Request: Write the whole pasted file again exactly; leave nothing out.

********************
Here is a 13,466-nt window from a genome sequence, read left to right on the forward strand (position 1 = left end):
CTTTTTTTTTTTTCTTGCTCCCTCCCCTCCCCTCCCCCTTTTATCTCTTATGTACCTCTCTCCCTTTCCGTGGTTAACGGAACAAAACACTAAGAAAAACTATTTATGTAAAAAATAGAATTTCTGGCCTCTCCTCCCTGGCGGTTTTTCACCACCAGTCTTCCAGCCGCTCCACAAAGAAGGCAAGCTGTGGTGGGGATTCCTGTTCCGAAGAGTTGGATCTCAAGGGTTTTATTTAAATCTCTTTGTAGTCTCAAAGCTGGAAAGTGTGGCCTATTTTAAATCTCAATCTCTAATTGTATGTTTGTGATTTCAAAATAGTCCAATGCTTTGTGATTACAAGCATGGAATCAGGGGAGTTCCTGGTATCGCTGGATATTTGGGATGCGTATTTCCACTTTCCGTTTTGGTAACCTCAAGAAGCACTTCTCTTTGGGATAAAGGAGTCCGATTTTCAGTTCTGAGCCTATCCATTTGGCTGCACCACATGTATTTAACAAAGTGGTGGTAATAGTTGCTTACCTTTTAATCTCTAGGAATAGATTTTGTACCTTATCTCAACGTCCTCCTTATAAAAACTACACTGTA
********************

Here is a 13,466-nt window from a genome sequence, read left to right on the forward strand (position 1 = left end):
CTTTTTTTTTTTTCTTGCTCCCTCCCCTCCCCTCCCCCTTTTATCTCTTATGTACCTCTCTCCCTTTCCGTGGTTAACGGAACAAAACACTAAGAAAAACTATTTATGTAAAAAATAGAATTTCTGGCCTCTCCTCCCTGGCGGTTTTTCACCACCAGTCTTCCAGCCGCTCCACAAAGAAGGCAAGCTGTGGTGGGGATTCCTGTTCCGAAGAGTTGGATCTCAAGGGTTTTATTTAAATCTCTTTGTAGTCTCAAAGCTGGAAAGTGTGGCCTATTTTAAATCTCAATCTCTAATTGTATGTTTGTGATTTCAAAATAGTCCAATGCTTTGTGATTACAAGCATGGAATCAGGGGAGTTCCTGGTATCGCTGGATATTTGGGATGCGTATTTCCACTTTCCGTTTTGGTAACCTCAAGAAGCACTTCTCTTTGGGATAAAGGAGTCCGATTTTCAGTTCTGAGCCTATCCATTTGGCTGCACCACATGTATTTAACAAAGTGGTGGTAATAGTTGCTTACCTTTTAATCTCTAGGAATAGATTTTGTACCTTATCTCAACGTCCTCCTTATAAAAACTACACTGTA